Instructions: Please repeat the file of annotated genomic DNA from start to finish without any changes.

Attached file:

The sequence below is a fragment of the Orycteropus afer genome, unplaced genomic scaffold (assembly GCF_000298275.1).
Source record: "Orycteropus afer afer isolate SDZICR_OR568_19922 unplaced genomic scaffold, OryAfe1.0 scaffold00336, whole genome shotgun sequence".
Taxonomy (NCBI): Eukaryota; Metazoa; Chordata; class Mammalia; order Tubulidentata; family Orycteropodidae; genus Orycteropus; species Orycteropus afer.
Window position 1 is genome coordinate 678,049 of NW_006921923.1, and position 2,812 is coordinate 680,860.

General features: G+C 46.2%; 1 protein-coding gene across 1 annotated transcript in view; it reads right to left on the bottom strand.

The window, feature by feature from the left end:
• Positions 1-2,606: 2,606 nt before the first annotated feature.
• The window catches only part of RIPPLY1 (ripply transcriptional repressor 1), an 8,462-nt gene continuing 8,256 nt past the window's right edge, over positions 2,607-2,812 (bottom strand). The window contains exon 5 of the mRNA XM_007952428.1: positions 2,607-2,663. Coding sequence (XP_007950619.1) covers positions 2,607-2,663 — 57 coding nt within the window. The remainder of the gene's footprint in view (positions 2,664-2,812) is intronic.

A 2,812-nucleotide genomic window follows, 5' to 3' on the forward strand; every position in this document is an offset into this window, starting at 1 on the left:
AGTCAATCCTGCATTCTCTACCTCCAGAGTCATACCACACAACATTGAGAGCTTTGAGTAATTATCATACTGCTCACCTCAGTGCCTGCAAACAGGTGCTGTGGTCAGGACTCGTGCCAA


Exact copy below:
The sequence below is a fragment of the Orycteropus afer genome, unplaced genomic scaffold (assembly GCF_000298275.1).
Source record: "Orycteropus afer afer isolate SDZICR_OR568_19922 unplaced genomic scaffold, OryAfe1.0 scaffold00336, whole genome shotgun sequence".
Taxonomy (NCBI): Eukaryota; Metazoa; Chordata; class Mammalia; order Tubulidentata; family Orycteropodidae; genus Orycteropus; species Orycteropus afer.
Window position 1 is genome coordinate 678,049 of NW_006921923.1, and position 2,812 is coordinate 680,860.

General features: G+C 46.2%; 1 protein-coding gene across 1 annotated transcript in view; it reads right to left on the bottom strand.

The window, feature by feature from the left end:
• Positions 1-2,606: 2,606 nt before the first annotated feature.
• The window catches only part of RIPPLY1 (ripply transcriptional repressor 1), an 8,462-nt gene continuing 8,256 nt past the window's right edge, over positions 2,607-2,812 (bottom strand). The window contains exon 5 of the mRNA XM_007952428.1: positions 2,607-2,663. Coding sequence (XP_007950619.1) covers positions 2,607-2,663 — 57 coding nt within the window. The remainder of the gene's footprint in view (positions 2,664-2,812) is intronic.

A 2,812-nucleotide genomic window follows, 5' to 3' on the forward strand; every position in this document is an offset into this window, starting at 1 on the left:
AGTCAATCCTGCATTCTCTACCTCCAGAGTCATACCACACAACATTGAGAGCTTTGAGTAATTATCATACTGCTCACCTCAGTGCCTGCAAACAGGTGCTGTGGTCAGGACTCGTGCCAA